Effects of PEG hydrogel crosslinking density on protein diffusion and encapsulated islet survival and function.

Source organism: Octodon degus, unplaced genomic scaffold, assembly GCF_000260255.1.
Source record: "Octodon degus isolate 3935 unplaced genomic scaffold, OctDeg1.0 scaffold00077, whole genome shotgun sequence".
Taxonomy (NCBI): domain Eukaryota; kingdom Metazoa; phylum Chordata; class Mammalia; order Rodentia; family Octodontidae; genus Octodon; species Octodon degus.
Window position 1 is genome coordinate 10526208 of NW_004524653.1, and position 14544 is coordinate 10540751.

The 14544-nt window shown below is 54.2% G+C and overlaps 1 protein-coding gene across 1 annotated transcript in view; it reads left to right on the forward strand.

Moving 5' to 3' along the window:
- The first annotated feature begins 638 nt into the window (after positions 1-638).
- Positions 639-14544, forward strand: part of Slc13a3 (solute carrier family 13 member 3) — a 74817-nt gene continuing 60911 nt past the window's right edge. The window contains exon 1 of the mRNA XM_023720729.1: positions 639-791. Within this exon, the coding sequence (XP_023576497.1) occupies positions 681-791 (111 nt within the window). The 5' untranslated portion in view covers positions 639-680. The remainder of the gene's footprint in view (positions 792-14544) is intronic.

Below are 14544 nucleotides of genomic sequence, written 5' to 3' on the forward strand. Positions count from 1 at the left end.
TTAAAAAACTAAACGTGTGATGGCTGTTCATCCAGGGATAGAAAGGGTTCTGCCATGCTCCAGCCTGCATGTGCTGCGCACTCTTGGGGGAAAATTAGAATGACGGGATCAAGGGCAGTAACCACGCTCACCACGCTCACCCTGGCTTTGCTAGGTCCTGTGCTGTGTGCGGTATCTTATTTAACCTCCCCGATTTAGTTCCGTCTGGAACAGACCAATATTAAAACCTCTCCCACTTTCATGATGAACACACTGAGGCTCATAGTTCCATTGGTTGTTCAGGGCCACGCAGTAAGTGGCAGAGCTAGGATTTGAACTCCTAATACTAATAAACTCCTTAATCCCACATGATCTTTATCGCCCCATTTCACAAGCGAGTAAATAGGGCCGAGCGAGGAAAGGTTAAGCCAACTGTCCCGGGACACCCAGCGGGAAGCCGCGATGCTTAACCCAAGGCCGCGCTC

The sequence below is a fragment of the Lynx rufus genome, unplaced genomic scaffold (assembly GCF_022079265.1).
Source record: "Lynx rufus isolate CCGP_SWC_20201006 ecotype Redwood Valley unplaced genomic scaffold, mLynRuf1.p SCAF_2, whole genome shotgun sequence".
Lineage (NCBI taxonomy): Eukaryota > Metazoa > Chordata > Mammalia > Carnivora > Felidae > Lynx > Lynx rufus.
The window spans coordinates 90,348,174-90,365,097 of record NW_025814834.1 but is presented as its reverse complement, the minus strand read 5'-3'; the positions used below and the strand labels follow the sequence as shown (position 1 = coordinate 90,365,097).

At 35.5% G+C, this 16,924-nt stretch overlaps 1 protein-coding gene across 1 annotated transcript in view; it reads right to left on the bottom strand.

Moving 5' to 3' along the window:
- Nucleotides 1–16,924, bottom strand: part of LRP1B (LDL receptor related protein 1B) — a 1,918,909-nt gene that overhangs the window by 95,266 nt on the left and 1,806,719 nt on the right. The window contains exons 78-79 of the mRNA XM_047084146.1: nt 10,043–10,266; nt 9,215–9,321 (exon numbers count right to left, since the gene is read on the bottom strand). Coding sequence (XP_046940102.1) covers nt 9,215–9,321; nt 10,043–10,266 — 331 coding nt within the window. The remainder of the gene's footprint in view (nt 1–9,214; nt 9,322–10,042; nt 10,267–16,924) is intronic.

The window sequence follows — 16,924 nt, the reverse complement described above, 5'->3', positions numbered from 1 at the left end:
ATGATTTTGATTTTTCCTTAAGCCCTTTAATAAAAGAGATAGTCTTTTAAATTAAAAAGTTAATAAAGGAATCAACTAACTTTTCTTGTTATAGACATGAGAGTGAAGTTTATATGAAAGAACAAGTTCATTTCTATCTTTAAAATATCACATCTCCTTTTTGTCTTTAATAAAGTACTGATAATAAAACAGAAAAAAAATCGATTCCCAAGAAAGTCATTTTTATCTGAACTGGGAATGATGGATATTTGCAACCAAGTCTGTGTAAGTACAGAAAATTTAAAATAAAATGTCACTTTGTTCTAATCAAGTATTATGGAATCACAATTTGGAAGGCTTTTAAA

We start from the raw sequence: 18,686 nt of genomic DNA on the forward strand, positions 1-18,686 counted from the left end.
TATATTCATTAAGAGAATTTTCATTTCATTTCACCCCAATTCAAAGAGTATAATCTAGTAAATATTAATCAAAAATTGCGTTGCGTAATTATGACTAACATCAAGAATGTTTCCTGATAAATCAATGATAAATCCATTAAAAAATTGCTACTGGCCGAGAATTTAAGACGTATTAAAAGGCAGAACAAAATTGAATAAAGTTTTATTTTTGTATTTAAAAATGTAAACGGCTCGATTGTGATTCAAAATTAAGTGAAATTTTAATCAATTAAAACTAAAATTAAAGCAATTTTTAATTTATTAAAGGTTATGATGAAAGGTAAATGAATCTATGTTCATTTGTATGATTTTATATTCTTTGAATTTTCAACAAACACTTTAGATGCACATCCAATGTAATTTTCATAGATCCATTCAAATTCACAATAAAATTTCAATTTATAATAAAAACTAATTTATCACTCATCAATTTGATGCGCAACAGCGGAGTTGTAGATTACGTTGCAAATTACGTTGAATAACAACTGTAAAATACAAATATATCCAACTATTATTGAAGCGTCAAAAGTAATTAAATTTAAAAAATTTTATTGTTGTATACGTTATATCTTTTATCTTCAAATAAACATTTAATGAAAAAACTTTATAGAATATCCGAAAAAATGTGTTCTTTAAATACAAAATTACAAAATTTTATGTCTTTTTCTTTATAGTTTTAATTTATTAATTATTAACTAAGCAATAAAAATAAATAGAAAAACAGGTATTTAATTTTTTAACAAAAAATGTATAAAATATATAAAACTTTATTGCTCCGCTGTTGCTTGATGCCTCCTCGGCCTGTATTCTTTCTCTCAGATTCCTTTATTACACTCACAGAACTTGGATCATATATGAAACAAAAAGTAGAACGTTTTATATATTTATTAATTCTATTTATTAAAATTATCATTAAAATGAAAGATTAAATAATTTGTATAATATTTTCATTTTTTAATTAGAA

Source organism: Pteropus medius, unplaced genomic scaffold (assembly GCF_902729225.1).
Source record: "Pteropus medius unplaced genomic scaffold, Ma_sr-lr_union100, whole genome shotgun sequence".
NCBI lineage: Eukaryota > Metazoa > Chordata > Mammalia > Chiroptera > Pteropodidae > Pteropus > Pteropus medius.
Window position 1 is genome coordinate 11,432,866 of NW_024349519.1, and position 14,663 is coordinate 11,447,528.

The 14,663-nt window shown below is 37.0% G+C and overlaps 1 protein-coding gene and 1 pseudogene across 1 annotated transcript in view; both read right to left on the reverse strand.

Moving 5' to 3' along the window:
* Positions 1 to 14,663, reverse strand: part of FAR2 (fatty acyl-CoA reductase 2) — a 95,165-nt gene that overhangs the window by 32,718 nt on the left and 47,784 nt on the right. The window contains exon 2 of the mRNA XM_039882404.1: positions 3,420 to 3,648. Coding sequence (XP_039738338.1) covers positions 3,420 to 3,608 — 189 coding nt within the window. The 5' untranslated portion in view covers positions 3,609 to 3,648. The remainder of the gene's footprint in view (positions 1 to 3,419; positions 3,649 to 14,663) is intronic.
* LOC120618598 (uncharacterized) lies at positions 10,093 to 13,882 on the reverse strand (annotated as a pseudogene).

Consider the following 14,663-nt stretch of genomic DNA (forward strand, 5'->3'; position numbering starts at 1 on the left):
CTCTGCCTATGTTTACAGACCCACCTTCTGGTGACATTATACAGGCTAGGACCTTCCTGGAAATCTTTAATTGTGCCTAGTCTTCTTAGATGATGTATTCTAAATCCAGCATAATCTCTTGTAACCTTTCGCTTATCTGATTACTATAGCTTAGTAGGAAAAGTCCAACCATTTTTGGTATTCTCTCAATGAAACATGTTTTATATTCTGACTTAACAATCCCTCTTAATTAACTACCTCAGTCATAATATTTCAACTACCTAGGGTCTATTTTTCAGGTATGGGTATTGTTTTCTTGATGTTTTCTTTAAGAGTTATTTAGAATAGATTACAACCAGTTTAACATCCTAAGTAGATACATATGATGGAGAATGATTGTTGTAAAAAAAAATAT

The rational design of immunoprotective hydrogel barriers for transplanting insulin-producing cells requires an understanding of protein diffusion within the hydrogel network and how alterations to the network structure affect protein diffusion. Hydrogels of varying crosslinking density were formed via the chain polymerization of dimethacrylated PEG macromers of varying molecular weight, andthe diffusion of six model proteins with molecular weights ranging from 5700 to 67,000 g/mol was observed in these hydrogel networks. Protein release profiles were used to estimate diffusion coefficients for each protein/gel system that exhibited Fickian diffusion. Diffusion coefficients were on the order of 10(-6)-10(-7) cm(2)/s, such that protein diffusion time scales (t(d) = L(2)/D) from 0.5-mm thick gels vary from 5 min to 24 h. Adult murine islets were encapsulated in PEG hydrogels of varying crosslinking density, and islet survival and insulin release was maintained after two weeks of culture in each gel condition. While the total insulin released during a 1 h glucose stimulation period was the same from islets in each sample, increasing hydrogel crosslinkingdensity contributed to delays in insulin release from hydrogel samples within the 1 h stimulation period.